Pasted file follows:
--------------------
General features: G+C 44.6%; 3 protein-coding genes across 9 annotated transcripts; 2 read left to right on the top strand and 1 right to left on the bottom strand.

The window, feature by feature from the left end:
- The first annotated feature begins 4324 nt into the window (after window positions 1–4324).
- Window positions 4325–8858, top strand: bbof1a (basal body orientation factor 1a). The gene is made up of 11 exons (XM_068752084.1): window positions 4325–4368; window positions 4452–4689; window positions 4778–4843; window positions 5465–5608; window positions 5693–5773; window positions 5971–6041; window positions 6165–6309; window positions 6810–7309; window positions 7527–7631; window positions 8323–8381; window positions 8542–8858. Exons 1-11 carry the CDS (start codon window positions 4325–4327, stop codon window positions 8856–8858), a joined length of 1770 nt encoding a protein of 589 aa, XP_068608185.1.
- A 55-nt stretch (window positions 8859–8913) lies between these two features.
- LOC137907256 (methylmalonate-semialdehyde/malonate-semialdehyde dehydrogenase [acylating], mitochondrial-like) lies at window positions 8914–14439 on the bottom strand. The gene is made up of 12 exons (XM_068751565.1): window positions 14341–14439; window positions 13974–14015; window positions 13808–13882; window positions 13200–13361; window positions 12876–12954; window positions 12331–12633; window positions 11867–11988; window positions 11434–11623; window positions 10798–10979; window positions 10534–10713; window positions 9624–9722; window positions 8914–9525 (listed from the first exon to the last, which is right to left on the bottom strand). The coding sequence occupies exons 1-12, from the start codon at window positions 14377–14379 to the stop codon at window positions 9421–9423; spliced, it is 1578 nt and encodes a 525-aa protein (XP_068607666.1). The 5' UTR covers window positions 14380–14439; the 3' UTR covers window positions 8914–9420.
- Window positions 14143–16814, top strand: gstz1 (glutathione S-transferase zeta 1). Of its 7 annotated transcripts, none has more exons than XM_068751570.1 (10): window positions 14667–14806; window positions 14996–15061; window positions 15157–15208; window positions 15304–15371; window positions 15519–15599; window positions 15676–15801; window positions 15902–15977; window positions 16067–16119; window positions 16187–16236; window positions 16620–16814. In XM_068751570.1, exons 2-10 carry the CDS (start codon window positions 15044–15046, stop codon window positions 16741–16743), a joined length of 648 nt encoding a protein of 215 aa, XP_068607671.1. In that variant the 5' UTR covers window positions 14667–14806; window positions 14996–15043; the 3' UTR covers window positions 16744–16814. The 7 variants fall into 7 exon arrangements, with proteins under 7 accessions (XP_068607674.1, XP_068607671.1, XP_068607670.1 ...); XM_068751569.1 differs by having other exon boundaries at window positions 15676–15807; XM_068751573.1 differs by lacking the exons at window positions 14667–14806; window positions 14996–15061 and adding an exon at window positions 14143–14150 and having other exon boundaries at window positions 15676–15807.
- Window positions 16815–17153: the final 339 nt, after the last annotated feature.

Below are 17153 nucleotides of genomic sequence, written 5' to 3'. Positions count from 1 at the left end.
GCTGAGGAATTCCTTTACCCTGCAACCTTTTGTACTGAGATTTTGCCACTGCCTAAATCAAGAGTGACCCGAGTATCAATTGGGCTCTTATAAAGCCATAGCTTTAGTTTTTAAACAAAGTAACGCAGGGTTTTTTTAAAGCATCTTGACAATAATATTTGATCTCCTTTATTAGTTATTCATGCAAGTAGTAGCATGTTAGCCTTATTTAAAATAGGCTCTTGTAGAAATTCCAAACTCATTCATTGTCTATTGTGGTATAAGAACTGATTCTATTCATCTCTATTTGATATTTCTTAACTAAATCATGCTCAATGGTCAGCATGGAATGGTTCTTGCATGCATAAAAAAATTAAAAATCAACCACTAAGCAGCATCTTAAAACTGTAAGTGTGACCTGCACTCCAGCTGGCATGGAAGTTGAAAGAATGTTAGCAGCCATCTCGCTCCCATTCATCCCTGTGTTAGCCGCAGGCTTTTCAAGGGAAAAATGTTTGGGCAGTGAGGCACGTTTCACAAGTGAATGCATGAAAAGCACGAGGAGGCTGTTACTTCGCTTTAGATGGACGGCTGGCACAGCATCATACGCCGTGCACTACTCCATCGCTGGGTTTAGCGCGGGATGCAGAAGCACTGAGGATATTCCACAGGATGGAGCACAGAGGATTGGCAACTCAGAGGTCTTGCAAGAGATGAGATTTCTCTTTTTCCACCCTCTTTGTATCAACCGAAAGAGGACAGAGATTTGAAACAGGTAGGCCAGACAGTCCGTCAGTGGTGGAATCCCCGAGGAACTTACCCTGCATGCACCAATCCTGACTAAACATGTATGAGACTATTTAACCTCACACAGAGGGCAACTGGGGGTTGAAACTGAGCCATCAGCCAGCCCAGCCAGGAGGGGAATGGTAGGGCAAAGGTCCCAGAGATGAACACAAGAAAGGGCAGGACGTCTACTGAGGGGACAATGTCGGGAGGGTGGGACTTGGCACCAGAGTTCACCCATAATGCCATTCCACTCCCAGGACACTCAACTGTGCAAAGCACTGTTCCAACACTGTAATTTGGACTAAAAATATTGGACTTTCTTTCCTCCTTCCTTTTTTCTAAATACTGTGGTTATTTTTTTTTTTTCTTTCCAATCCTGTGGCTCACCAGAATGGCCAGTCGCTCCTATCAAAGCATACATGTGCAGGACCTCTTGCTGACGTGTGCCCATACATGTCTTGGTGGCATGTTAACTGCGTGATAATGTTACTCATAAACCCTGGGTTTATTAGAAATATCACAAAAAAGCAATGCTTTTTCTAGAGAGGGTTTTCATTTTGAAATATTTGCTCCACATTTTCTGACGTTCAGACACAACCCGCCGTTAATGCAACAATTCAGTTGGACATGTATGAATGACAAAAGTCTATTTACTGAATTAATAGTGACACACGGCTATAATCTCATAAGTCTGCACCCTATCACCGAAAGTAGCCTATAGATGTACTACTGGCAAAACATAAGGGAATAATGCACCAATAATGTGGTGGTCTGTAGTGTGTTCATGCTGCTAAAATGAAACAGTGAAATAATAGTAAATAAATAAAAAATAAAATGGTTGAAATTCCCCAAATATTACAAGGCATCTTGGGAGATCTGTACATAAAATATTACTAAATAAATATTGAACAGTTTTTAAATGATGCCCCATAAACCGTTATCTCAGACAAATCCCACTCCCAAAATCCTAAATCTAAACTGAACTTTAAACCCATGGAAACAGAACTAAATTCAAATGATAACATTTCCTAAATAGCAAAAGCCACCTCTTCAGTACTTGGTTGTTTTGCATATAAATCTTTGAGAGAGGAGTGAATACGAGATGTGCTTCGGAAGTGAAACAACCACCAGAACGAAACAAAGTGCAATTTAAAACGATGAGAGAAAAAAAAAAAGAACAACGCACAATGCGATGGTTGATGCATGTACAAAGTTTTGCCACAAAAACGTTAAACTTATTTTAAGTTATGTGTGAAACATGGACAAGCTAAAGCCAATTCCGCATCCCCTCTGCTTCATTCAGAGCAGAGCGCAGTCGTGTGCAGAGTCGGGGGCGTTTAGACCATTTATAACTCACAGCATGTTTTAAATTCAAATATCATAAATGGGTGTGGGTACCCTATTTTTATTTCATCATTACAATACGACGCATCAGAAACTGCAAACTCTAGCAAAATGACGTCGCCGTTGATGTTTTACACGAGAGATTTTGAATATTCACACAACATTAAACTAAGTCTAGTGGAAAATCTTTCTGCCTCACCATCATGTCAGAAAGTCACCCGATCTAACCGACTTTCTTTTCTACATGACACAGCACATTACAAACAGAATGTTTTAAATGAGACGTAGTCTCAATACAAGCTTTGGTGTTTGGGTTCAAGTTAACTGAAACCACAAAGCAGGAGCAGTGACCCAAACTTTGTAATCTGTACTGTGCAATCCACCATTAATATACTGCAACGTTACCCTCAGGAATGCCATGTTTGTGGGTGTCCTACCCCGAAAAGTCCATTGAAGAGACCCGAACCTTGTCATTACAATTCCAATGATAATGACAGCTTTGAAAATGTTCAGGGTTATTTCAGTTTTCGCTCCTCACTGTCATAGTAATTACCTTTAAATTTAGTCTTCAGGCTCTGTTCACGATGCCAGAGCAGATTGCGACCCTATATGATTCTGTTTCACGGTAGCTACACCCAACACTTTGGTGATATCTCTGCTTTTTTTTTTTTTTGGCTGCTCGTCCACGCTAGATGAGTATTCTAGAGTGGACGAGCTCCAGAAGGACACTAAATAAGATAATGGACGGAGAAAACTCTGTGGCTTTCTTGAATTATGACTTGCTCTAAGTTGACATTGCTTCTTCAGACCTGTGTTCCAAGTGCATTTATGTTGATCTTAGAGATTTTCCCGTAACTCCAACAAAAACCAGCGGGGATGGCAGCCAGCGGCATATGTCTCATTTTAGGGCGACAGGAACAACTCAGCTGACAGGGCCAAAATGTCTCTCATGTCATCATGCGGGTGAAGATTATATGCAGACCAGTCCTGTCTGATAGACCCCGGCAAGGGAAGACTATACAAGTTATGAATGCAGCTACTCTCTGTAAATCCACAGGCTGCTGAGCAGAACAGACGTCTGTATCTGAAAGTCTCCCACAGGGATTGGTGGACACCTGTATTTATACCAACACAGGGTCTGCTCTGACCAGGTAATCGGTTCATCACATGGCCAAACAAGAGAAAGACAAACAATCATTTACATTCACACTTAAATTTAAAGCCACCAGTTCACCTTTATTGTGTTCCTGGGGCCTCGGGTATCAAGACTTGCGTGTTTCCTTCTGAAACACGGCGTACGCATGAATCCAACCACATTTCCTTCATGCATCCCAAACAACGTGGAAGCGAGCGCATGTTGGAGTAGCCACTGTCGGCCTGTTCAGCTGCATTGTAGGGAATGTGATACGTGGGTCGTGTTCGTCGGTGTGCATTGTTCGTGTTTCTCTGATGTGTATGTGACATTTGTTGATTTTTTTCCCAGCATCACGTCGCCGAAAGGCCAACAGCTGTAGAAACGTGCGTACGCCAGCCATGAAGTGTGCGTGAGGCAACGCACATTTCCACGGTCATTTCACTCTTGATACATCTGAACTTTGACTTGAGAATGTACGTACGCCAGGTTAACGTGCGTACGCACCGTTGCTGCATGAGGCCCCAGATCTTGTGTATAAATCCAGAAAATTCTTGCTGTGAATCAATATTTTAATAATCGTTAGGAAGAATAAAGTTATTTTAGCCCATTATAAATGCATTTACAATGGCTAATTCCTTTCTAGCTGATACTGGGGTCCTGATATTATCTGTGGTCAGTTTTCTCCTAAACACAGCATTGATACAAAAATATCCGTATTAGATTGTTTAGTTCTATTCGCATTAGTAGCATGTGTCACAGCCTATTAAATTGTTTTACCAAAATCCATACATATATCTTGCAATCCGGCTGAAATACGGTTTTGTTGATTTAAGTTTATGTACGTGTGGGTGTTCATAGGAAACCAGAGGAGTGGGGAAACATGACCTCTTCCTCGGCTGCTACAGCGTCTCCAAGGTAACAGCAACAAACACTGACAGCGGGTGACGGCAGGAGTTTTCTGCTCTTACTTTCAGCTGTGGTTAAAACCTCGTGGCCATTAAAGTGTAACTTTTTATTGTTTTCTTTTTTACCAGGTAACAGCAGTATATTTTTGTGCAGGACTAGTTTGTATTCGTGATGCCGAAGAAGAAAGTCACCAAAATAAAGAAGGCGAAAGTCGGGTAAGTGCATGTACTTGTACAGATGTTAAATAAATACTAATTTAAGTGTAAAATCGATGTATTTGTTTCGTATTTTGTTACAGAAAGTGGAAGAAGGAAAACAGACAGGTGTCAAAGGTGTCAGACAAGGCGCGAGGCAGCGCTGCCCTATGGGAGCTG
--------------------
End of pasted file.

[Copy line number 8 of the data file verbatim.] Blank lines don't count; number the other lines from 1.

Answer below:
- Window positions 16815–17153: the final 339 nt, after the last annotated feature.